Networking Teacher Resources
Find Networking educational ideas and activities
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Celebrate Earth Day with a study of the cycle of life, decay and rebirth as seen in Walt Whitman’s “The Compost.” Ask the composters in your class to share their experiences with this process before reading the poem. After the reading, class members individually respond to the discussion questions, and then share in groups before crafting their reflections. The poem and writing reflection questions are included.
So you want a job and don't know where to look first. Well, here are so quick tips on where, how, and what to look for in your job search. You'll learn the networking do 's and don'ts, how to make contacts, and how to land a job at a career fair.
Middle schoolers discover why it's important to establish a positive credit history and understand the value of credit reports to lenders and borrowers. They apply legal guidelines to establish the uses of a credit report other than gaining credit. The activities outlined in the plan are thought-provoking and interesting. Financial literacy is such an important part of our kids' education. This important lesson would be a huge benefit to your middle schoolers. Highly recommended!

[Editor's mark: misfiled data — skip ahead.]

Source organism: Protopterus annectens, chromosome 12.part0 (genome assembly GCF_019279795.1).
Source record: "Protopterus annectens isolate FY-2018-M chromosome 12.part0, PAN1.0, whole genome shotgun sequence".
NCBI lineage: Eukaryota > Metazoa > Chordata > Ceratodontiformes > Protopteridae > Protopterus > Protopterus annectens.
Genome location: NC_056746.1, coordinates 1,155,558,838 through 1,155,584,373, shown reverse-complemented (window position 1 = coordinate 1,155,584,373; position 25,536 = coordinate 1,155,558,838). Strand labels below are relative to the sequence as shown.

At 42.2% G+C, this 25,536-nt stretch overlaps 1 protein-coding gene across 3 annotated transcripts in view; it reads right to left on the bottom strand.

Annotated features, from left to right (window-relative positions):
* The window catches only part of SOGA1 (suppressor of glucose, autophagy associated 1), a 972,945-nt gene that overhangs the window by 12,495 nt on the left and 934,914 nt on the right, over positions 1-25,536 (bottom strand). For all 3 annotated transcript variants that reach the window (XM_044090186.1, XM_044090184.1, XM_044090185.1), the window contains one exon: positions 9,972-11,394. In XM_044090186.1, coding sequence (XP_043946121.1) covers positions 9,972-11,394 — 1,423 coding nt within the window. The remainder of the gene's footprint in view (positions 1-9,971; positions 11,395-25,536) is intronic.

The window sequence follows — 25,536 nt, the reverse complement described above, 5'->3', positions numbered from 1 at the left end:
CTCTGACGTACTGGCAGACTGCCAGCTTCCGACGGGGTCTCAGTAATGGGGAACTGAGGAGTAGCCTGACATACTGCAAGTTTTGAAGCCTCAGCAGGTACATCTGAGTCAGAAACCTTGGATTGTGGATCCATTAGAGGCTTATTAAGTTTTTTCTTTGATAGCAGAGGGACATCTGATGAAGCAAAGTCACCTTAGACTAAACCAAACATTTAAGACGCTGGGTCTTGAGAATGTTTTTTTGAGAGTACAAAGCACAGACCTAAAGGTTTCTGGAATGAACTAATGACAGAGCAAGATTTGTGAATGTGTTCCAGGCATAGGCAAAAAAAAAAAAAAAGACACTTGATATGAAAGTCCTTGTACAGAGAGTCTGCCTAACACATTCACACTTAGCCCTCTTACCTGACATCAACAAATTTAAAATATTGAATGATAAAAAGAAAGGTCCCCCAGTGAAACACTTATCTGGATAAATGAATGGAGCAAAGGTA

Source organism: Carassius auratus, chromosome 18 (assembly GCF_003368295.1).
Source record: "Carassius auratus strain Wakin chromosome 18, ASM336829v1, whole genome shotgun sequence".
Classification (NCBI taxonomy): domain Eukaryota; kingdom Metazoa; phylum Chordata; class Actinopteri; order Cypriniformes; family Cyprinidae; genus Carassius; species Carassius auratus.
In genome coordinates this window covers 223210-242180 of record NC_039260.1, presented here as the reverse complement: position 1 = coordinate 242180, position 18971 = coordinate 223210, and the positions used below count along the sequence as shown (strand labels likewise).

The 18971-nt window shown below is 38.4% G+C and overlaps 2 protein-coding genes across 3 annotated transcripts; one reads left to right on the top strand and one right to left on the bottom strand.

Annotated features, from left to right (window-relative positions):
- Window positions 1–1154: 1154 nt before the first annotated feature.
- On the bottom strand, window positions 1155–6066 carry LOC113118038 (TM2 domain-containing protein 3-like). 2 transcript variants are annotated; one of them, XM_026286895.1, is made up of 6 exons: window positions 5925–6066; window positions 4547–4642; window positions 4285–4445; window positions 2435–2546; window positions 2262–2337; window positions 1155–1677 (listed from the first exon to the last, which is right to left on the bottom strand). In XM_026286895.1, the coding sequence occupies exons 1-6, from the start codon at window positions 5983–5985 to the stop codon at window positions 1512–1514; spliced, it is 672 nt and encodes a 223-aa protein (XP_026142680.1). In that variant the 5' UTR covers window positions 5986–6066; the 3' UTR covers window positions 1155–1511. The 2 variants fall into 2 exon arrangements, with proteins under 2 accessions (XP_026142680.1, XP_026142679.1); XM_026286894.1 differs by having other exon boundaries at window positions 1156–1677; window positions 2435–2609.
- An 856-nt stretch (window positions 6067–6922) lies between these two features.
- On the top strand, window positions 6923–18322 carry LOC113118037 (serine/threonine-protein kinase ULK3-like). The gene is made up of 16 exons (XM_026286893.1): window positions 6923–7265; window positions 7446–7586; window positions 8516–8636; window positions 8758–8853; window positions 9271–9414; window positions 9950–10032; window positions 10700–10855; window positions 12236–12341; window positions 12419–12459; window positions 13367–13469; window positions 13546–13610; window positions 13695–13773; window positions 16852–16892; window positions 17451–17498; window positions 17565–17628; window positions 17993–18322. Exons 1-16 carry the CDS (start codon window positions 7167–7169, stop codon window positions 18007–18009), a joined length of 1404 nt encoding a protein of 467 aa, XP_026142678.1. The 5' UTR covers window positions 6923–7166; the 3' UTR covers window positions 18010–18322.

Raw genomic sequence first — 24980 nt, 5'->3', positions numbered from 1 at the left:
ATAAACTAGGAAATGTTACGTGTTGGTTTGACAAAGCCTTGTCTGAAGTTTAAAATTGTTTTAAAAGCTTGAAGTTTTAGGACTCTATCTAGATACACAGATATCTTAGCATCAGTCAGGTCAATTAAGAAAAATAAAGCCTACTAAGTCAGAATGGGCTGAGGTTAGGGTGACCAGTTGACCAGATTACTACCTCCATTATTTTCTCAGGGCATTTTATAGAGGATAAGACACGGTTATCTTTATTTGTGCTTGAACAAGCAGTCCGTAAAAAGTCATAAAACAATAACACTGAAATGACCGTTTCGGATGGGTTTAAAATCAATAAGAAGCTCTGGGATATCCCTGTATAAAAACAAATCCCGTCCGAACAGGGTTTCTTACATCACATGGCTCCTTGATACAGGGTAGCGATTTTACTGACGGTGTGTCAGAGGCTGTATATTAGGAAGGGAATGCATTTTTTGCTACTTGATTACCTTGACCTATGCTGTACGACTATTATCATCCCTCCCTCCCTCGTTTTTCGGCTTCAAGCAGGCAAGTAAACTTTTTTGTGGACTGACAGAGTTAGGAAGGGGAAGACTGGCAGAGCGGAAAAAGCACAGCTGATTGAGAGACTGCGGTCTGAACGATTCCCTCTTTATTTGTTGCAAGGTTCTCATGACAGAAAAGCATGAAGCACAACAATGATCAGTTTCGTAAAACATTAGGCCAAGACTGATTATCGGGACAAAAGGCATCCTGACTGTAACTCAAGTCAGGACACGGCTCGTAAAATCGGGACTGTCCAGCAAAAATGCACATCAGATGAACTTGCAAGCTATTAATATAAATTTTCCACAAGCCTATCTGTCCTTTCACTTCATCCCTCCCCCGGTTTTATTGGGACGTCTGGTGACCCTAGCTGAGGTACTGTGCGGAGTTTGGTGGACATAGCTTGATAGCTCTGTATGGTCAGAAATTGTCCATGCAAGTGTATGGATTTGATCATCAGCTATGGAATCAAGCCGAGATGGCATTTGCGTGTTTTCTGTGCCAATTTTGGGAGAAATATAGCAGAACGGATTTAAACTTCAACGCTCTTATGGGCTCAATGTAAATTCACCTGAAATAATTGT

What a great way to explore biodiversity on the school playground! Young scientists examine a small natural area outside, roughly a square meter, and record and gather the specimens they find. Multiple activities guide learners through relationships present in eco-systems, diversity among living organisms, and human effect on the natural environment. Through observing, recording, and collecting, the lesson is ideal for studying eco-systems and the relationships that allow it to function. A PowerPoint and observation sheet are included.